Easter is almost upon us. And with the latest stage of the easing of restrictions coming in on 29 March we’ll soon be allowed to leave our homes at long last to, perish the thought, simply ‘hang out’. We like the Lamb of God are about to be resurrected – from our national Netflix-induced soporific stupor to loitering around park benches drinking from brown paper bags like teens.
Of course, once upon a time we were being urged to 'celebrate Christmas at Easter' by which time the virus was to have been eviscerated. It hasn’t quite worked out and nor do I advise you to tuck into a festive turkey this Resurrection Sunday. For Easter means lamb.
It has become increasingly fashionable in recent years to eschew the leg and do a slow-cooked, meltingly tender shoulder of lamb for a Sunday roast. Rightly so, for the shoulder meat is rich and delicious, but when it comes to Easter there is something suitably grand and evocative of the new season about a whole leg brought to the table, pink in the middle and surrounded by spring veg.
Rubbing it all over with olive oil, sea salt, garlic and rosemary is a classic preparation – adding some lemon zest too gives a welcome freshness. Or make incisions all over the leg and stuff with the garlic (peeled and halved) and rosemary (cut into little matchstick-sized sprigs) before rubbing over olive oil and salt. It takes a little longer but looks the part and enables the flavour to penetrate. Many will advise adding anchovies (halved lengthways) into the incisions too – the salty savouriness they bring just somehow works.
There are other options other than leg. A saddle, stuffed with crispy shallots, garlic and pancetta, is a treat. Or, if you have a day (or four) to prepare lunch – which, in the current environment, perhaps you do – try this Herdwick Lamb Wellington from Gordon Ramsey. It is an undeniable showstopper, and will finally enable you to move on from trumpeting your First Lockdown banana bread. If you don’t have the time or inclination, the Gladwin Brothers can do the hard work for you with their spring lamb and foraged wild garlic wellington delivered to your door. Other ready-made delivery options are the Easter Feasting Box from Riding House at Home which includes a five-course seasonal menu, complete with cocktails (plus a custom playlist, Easter card and egg-hunt themed game). Or, for something exotic, COYA have a Peruvian braised lamb rump as part of their four course finish-at-home feast.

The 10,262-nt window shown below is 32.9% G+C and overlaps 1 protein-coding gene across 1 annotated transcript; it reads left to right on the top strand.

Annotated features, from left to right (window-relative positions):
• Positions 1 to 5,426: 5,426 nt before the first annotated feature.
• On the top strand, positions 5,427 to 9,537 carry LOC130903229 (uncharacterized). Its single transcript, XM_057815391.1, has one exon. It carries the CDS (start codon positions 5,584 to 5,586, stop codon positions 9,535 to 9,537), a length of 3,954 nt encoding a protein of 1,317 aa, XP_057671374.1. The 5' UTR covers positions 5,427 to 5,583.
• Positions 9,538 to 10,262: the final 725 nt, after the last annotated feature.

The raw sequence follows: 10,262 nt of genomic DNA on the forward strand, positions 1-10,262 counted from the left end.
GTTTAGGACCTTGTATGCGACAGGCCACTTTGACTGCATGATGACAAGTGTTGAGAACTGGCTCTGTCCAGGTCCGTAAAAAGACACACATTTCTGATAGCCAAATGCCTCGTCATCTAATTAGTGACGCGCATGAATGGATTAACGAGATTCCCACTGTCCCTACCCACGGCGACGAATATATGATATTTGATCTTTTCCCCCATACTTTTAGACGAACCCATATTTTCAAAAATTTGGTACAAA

If you want to cook but are alone, or just a pair, you might go for a rack of lamb instead. Get the butcher to 'French trim' it for you, so the pretty rib bones are exposed, and then flavour with a garlic, parsley and pistachio crust. And if you are (un)lucky enough to be locked down with a big family, you could try getting a whole baby lamb: Notting Hill Fish and Meat shop are doing an incredibly tender Segovian milk-fed lamb only a few kilos in size (or you can buy individual cuts).
And, if you fancy adding a twist then here's my alternative to the classic garlic and rosemary combination:
Makes enough for 4-6
Preparation: 30 mins
Cooking time: About 1 hour 15 mins
My own recipe for roast lamb involves a marinade of aromatic spices; the end result is familiar enough to be comforting, while providing an exciting departure from the typical garlic and rosemary treatment. There is some debate about if and how you should marinate lamb; some claim it’s unnecessary for an already-tender meat and that it can actually make the lamb tougher. I find this marinade works; the resulting meat is both tender and flavoursome. Try using raw papaya paste if you can find it in an ethnic store – the papaya contains a natural tenderizer. If it eludes you, lemon juice is just fine.
1 leg of lamb, about 1.8 kg
1 teaspoon cumin seeds, toasted
1/4 teaspoon ground cumin
1/4 teaspoon ground coriander
1 teaspoon Kashmiri chilli powder
1 teaspoon paprika
1/4 teaspoon ground nutmeg
For the gravy:
1 tablespoon red wine vinegar
Small glass port or red wine
2 tablespoons cornflour
1 litre lamb or chicken stock
Make a dozen incisions or scores over the lamb leg and rub over the sea salt, papaya paste or lemon juice, ginger and garlic (both minced with a Microplane or in a food processor). Marinate for an hour in a large tray covered with foil.
Mix together the yoghurt, oil (anything flavourless), bay leaves and all the spices and rub this marinade all over the lamb. Leave to marinate in the fridge overnight.
Remove the lamb from the fridge for an hour or two to reach room temperature. Heat the oven to 210˚C and roast the lamb uncovered for about 30 mins until it is nicely bronzed.
After about 30 minutes, pour a small glass of water into the tray, cover with the foil, reduce the heat to 180˚C and cook for a further 45-50 minutes (or longer if your lamb leg is larger). The most reliable way of ensuring the meat is cooked the way you like it is to use a digital thermometer: it’s done when the middle of the lamb reaches the required temperature, 50˚C if you like it rare, 60˚C for medium, 70˚C for well done.
When cooked, let the leg rest outside the oven for half an hour.
While resting, make your gravy. Put the tray on the hob, deglaze with red wine vinegar and port or red wine (pour yourself a glass while you’re at it). Add the cornflour and stir and scrape at all the caramelised bits. Add the lamb or chicken stock and let it bubble away until reduced. Pass through a sieve and keep hot (lamb fat melts at a relatively high temperature, about 40˚C, so you might want to keep your gravy in a pan on a low heat to ensure the fat doesn’t re-solidify).
Carve the leg against the grain (i.e. straight down towards the bone) for maximum tenderness. Serve as you like best – with naan and a yoghurt raita, or roast potatoes and mint sauce.